For many months I have been trying to find information on an approach to poverty that I heard about on the radio long ago. Last night I did a full web search blitz. After an hour and a half, I was about to give up when, I found these two paragraphs inside a broader article by The Bridgespan Group. They gave this as an example of next-generation collaborative social change (my emphasis added):
“Community members as producers of impact
The Family Independence Institute’s (FII) work on empowering low-income families is another example of next generation engagement. The effort builds on the insight that low-income families have always worked together to address challenges, using their own assets and resourcefulness. In its latest pilot in Boston, FII invited immigrant Latino women (many from Colombia) to form groups of six to eight to meet together monthly. Each was given a computer and small stipend for reporting monthly data on a wide range of metrics related to the health, education, income, and wealth of their families. The women also use these meetings to discuss the challenges they face, ranging from learning English to paying down debt to helping their children do better in school.
Paradoxically, the FII “program” is really an anti-program: It provides no direction or guidance to the women, and in fact, it has a strict policy not to do so. Families are asked to enroll with a cohort of friends and turn to one another and not to FII staff for guidance. Results have been very positive. Participating Boston families have seen a 13-percent increase in income (excluding FII funds) in less than a year. In the West Oakland pilot, average income rose 27 percent, savings increased over 250 percent, debt was reduced, and children’s grades and attendance jumped over 30 percent. FII’s founder is quick to point out that African American cohorts did far better than the Asian and Hispanic cohorts, showing that the concept applies beyond immigrant communities.”
Eureka! This was the organization and approach that I had been looking for.
The whole idea behind this site, recognizing and fueling the wisdom of poor mothers, is based on a belief that that power and wisdom is in low-income women to begin with. In managing businesses, I found that creating environments in which people recognize, build and test their highest capabilities, individually and together was the key to great business outcomes. Why shouldn’t the same thing apply to the social and economic objectives of poor communities? This is fundamentally a positive approach rather than a “they are broken and need to be fixed” approach, and I have been pleased to find that many of the programs reviewed on this site share that spirit and consider it one of their key success factors.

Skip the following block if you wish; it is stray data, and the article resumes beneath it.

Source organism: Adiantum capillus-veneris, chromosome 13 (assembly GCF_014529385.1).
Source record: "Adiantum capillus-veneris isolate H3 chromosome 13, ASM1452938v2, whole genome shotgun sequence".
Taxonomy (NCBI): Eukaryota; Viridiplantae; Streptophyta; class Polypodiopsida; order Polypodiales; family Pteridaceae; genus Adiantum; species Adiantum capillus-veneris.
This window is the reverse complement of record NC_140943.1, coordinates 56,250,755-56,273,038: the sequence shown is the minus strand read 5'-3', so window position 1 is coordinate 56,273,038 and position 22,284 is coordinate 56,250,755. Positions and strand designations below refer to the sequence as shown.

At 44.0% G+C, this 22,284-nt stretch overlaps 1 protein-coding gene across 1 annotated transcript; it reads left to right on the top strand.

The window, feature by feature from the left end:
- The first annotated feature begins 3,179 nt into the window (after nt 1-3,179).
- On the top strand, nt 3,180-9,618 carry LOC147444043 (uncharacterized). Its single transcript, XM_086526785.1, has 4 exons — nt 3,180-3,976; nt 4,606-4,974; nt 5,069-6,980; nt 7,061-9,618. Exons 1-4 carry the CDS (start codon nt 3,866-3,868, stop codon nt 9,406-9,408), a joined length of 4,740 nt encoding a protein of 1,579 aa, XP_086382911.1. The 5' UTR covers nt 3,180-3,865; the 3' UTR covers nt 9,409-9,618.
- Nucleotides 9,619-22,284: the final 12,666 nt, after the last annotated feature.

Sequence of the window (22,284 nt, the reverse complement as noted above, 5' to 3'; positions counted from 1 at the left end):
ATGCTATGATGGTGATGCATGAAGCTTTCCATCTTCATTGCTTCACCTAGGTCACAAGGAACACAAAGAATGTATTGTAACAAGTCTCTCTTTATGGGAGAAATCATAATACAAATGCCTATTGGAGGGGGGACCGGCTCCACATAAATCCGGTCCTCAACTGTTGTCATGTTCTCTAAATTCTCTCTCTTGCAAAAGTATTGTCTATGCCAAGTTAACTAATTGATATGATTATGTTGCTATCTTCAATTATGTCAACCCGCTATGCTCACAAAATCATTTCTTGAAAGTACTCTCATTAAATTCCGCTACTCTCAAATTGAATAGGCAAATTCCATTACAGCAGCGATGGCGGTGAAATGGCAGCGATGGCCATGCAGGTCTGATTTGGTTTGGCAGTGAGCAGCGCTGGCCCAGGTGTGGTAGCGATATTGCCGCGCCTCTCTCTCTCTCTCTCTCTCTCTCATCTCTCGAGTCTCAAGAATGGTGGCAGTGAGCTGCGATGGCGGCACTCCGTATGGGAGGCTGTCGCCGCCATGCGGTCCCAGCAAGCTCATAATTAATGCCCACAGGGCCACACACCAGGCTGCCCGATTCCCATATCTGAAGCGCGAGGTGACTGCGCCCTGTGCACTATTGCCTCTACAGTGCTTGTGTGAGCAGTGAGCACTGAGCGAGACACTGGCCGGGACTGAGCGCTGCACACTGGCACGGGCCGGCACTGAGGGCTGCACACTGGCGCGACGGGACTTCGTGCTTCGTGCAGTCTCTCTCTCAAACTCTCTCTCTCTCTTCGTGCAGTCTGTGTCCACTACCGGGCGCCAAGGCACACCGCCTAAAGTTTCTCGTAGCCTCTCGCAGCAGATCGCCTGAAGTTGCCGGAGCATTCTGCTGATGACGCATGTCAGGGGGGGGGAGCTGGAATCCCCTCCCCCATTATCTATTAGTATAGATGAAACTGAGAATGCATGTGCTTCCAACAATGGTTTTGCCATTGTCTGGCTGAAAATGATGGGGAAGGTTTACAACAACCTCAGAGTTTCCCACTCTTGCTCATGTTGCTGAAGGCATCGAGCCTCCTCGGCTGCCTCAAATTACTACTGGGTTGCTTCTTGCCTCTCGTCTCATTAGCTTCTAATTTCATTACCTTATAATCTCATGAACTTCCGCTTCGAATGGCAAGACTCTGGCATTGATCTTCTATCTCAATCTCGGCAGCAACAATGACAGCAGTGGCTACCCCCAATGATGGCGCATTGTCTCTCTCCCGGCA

SIMPLE BUT POWERFUL FORCES CREATE CHANGE
The Family Independence Initiative‘s major innovation is to take similar principles to an unexpected extreme. They started with a hypothesis that it would be more efficient and effective to enable poor families to help themselves achieve social and economic successes than to do so through pre-defined programs.
They have tested that hypothesis through a series of “demonstrations”. As described above, each demonstration involves:
- groups of self-selected low-income families who commit to working together over the course of the Demonstration
- monthly reporting by each family on activity and changes in six areas: health/wellness, income/savings, education/skills, housing/environment, networking/helping others, and resourcefulness/leadership.
- small payments to the families for their reporting and certain other actions.
The impressive outcomes seem to be the result of a complex mix of:
- The power of collaboration
- The focusing impact of measuring things regularly (That which is measured, improves.)
- Keeping up with the Joneses
- The motivation power of even small rewards
HOW TO GET IMPACTS AS BIG AS THE IDEAS
Scaling up this model certainly seems promising. But significant innovations should never be cast in concrete and preserved; their full impact comes from additional uses and modifications. Happily, the Family Independence Initiative (FII) seems quite aware that their demonstrations are not the only way to implement their innovative approach to poverty. Their broader agenda is described like this:
Our current “safety net” system is based on people’s needs rather than their strengths. While this approach is critical for those in crisis, it fails to provide a springboard toward economic security. Developing a new system of benefits based on self-determination and initiative for those wishing to leave or avoid welfare will not only reduce the cost of current approaches, but will add to the economic strength of the country.
While this casts many current non-profit programs in a somewhat negative light, that should be seen as an insider’s assessment and source of inspiration, not an external attack. The founder of FII, Mauricio Lim Miller, has a long history in social service. Accordingly FII is offering training for other organizations that wish to incorporate aspects of the FII approach in their own communities and programs.
WHY SO HARD TO FIND???
I realize now why it was so hard to find information about this organization even with the powerful web tools we have. Innovation creates the need for new words and concepts. The status quo is self-reinforcing even in this. Let’s help others find, understand, use, modify and expand on this inspiring work!
Note: Sorry if you read this before. I am not running out of material. It is just that I found that most of my posts had not published to other social media due to a technology failure, so I am republishing them over time.